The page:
Pallidotomy: A survey of current practice in North America

Jacques Favre, Jamal M. Taha, Tung T. Nguyen, Philip L. Gildenberg, Kim J. Burchiel

Research output: Contribution to journalArticle

71 Scopus citations

Abstract

TWENTY-EIGHT CENTERS COMPLETED a survey about their current practice of pallidotomy. This sample represents a non-exhaustive survey of the current practice of pallidotomy in North America and is not a study of outcomes. 1015 patients underwent 1219 pallidotomies: 811 (80%) unilateral, 72 (7%) staged bilateral, and 132 (13%) simultaneous bilateral. Pallidotomy has long been an accepted procedure and the indications for this surgery, in the opinion of the responding centers, were rated on a scale of 1 (poor) to 4 (excellent) and demonstrated dyskinesia as the best indication (median =4); on-off fluctuations, dystonia, rigidity, and bradykinesia as good indications (median =3); and freezing, tremor and gait disturbances as fair indications (median =2). Most centers used MRI alone (50%) or in combination with CT scan (n=6) or ventriculography (n=5) to localize the target. The median values of pallidal coordinates were: 2 mm anterior to the midcommissural point, 21 mm lateral to the midsagittal plane and 5 mm below the intercommissural line. Microrecording was performed by half of the centers (n=14) and half of the remaining centers were considering starting it (n=7). Main criteria used to define the target included the firing pattern of spontaneous neuronal discharges (n=13) and the response to joint movement (n=10). Most centers performed motor (n=26) and visual (n=23) macrostimulation. Twenty four centers performed test lesions using median values of 55 °C temperatures for 30 s. Final lesions consisted of 3 permanent lesions placed 2 mm apart, each lesion created with median values of 75 °C temperatures for 1 minute. Median hospital stay was 2 days.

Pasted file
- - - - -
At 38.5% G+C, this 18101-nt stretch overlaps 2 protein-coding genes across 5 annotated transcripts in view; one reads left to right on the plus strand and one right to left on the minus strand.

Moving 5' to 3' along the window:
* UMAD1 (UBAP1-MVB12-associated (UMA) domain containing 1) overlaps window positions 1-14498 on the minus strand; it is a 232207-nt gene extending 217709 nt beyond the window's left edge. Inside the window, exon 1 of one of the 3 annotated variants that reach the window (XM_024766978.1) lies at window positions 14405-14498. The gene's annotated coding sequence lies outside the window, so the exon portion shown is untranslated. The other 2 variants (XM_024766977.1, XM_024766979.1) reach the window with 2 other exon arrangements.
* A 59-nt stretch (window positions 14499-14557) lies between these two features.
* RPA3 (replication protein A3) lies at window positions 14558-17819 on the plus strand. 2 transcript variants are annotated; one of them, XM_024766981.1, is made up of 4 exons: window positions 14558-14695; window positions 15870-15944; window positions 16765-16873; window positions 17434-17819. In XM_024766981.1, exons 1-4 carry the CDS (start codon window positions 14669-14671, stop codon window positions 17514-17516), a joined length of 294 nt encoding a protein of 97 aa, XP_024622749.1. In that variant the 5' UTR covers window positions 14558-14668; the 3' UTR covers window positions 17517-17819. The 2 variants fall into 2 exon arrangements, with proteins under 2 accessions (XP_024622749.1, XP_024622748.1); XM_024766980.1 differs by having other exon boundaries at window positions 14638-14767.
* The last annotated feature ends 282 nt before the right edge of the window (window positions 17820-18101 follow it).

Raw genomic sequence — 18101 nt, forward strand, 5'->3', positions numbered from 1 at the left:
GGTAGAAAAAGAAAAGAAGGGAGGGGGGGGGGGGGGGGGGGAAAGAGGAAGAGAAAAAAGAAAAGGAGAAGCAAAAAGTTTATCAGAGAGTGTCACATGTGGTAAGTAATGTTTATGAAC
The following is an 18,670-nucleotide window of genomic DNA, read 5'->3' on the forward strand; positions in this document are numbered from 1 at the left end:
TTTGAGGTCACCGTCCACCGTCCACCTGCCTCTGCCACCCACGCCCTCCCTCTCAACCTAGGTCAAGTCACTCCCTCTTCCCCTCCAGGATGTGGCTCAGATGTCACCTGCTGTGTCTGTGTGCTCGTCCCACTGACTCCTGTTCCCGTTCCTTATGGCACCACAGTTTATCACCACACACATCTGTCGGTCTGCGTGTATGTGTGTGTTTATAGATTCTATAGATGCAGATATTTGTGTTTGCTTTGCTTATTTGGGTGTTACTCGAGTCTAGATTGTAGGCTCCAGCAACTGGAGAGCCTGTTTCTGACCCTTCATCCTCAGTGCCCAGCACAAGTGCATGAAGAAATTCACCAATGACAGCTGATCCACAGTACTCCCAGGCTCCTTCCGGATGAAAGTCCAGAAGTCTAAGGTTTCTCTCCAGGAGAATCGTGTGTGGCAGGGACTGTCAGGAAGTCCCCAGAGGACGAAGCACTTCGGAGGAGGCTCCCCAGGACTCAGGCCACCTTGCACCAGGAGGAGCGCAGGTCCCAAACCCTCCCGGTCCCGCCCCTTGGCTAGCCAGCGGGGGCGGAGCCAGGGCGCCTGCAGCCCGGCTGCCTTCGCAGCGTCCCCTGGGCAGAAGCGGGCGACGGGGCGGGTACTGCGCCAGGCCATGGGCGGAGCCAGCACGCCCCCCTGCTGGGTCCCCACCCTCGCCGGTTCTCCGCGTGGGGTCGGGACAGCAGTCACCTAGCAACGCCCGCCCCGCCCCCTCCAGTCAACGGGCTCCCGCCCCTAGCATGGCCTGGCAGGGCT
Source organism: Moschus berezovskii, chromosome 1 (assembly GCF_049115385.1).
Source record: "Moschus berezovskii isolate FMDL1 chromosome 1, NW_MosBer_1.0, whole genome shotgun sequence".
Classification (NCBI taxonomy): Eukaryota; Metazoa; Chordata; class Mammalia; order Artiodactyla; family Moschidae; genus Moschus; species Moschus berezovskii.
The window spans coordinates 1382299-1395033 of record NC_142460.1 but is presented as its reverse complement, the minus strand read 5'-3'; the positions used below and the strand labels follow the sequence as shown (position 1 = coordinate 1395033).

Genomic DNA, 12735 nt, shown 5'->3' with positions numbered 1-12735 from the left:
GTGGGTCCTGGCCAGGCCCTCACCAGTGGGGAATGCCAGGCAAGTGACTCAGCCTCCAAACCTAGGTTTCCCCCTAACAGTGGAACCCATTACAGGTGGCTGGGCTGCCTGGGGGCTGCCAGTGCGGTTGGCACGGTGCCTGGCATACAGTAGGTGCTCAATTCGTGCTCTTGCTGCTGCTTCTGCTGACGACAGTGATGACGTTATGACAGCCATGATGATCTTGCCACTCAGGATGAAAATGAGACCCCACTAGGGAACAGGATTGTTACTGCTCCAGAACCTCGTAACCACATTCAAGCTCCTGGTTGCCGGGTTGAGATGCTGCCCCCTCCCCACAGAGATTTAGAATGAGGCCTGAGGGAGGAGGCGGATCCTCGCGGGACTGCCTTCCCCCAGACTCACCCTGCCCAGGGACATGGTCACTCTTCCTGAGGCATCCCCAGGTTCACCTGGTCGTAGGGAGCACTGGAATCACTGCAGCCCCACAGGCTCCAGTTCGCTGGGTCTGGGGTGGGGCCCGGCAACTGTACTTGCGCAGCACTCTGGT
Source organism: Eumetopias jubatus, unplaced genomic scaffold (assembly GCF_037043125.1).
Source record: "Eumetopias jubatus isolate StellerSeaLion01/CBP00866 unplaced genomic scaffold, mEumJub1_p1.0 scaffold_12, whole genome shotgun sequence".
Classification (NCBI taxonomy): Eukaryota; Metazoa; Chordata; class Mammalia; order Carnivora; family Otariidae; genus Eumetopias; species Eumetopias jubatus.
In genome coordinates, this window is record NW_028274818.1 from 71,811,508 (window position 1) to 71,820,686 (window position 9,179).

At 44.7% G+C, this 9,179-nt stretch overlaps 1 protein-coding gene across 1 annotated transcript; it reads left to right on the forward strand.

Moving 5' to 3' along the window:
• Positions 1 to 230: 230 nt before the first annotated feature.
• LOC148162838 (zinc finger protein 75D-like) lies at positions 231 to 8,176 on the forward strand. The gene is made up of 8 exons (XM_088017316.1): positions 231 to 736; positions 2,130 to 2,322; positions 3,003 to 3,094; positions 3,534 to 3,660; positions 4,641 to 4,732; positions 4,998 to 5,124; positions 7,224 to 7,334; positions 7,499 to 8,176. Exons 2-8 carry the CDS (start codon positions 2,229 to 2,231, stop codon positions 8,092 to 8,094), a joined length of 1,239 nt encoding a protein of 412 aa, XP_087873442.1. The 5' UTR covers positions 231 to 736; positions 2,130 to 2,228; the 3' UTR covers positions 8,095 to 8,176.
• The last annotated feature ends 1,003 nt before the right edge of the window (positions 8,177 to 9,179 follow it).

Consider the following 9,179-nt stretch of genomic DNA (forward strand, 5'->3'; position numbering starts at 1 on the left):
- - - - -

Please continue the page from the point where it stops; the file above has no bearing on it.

Original languageEnglish (US)
Pages (from-to)883-892
Number of pages10
JournalNeurosurgery
Volume39
Issue number4
DOIs
StatePublished - Oct 1996

Keywords

  • Microrecording
  • Movement disorders
  • Pallidotomy
  • Parkinson's disease
  • Survey

ASJC Scopus subject areas

  • Surgery
  • Clinical Neurology

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